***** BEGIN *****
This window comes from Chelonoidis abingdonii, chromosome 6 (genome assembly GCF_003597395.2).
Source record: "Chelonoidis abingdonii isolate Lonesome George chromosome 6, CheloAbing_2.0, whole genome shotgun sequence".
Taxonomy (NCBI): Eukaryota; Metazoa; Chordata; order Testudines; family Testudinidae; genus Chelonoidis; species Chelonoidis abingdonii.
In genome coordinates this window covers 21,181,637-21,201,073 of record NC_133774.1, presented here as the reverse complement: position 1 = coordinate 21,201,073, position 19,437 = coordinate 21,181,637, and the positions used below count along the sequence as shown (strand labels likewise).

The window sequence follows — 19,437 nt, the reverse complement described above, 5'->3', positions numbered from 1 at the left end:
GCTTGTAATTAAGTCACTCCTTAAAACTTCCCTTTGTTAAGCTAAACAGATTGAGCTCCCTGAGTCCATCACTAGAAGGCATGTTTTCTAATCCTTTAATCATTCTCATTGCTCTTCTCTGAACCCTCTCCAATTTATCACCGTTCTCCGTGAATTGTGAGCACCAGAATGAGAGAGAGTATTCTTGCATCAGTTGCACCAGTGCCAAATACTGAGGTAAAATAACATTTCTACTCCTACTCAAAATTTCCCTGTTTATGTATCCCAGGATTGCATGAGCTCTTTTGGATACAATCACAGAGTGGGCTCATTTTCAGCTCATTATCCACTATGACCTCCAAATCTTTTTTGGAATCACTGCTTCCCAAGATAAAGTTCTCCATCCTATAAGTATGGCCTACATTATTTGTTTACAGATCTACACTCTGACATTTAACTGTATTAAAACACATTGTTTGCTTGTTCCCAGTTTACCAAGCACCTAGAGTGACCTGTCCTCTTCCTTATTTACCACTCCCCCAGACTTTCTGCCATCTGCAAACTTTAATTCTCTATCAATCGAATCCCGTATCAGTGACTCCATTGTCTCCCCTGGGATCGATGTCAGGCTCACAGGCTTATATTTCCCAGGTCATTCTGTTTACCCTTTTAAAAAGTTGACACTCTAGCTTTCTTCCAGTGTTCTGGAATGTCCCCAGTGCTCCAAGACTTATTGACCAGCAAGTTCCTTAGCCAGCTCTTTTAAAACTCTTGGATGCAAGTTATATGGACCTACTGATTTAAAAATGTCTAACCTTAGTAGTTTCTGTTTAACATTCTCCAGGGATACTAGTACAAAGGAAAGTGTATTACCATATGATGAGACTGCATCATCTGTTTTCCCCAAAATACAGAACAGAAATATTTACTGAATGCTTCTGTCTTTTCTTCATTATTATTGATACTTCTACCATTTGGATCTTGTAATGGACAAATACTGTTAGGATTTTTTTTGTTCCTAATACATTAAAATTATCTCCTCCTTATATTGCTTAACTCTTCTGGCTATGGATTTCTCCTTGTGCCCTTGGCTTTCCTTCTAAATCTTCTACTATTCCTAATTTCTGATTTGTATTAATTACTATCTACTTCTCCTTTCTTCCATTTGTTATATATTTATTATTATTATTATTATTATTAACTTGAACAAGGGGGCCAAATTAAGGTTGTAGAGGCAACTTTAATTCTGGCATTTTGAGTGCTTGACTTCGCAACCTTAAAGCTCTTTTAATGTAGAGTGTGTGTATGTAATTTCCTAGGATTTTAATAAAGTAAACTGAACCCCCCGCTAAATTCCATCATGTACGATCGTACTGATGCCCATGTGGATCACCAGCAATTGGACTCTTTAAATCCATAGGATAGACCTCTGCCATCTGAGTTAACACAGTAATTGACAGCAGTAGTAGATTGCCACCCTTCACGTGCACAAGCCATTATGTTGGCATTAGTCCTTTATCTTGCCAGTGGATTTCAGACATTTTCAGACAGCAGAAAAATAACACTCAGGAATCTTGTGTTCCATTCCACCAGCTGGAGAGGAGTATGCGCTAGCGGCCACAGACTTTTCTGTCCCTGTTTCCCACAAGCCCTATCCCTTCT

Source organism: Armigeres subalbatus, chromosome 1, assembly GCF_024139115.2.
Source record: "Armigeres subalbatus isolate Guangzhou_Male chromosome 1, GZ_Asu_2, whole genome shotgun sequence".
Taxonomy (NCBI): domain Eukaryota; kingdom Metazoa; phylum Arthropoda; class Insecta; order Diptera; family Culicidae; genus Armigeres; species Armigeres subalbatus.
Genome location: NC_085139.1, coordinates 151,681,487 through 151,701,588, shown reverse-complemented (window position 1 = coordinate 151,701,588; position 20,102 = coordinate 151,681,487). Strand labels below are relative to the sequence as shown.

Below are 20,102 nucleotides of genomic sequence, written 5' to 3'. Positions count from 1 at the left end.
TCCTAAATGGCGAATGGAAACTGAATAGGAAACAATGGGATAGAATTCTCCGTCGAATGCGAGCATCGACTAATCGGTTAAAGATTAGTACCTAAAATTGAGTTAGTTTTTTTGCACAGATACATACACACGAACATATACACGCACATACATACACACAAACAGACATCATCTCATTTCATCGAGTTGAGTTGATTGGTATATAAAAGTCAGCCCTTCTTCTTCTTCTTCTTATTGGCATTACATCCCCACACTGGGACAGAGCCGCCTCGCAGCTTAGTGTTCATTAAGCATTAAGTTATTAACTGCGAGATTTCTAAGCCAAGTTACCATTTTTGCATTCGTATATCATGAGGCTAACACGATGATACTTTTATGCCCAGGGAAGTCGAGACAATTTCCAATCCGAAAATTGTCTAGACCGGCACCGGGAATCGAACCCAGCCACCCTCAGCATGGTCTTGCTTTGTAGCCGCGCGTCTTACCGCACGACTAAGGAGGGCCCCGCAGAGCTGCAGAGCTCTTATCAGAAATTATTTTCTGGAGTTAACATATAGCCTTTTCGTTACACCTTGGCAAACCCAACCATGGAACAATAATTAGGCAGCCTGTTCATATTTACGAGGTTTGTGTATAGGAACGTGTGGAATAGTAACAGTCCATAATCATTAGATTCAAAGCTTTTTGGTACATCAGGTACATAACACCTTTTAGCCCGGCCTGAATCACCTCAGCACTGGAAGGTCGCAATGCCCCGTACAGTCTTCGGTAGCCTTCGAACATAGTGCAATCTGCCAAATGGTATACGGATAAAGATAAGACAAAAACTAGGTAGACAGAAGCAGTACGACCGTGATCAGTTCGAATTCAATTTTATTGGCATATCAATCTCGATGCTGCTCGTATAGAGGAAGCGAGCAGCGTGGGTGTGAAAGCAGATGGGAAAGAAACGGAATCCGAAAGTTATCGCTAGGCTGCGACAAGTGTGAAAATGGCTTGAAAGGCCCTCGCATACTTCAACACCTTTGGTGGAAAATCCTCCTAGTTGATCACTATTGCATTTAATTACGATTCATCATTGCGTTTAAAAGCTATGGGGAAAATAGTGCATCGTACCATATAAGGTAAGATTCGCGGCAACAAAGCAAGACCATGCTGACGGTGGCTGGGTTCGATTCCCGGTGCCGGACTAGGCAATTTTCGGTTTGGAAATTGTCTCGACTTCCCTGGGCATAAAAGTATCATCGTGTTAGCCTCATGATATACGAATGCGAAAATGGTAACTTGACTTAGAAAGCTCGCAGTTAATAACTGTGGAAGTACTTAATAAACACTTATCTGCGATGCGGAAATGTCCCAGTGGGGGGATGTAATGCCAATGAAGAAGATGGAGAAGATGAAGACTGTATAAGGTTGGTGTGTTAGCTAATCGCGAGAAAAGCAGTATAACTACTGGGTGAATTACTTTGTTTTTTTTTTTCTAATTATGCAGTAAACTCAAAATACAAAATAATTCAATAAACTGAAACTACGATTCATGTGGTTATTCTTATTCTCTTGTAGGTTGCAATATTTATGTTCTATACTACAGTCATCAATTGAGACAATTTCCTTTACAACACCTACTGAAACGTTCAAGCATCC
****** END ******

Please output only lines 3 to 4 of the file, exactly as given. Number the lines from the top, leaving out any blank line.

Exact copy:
Taxonomy (NCBI): Eukaryota; Metazoa; Chordata; order Testudines; family Testudinidae; genus Chelonoidis; species Chelonoidis abingdonii.
In genome coordinates this window covers 21,181,637-21,201,073 of record NC_133774.1, presented here as the reverse complement: position 1 = coordinate 21,201,073, position 19,437 = coordinate 21,181,637, and the positions used below count along the sequence as shown (strand labels likewise).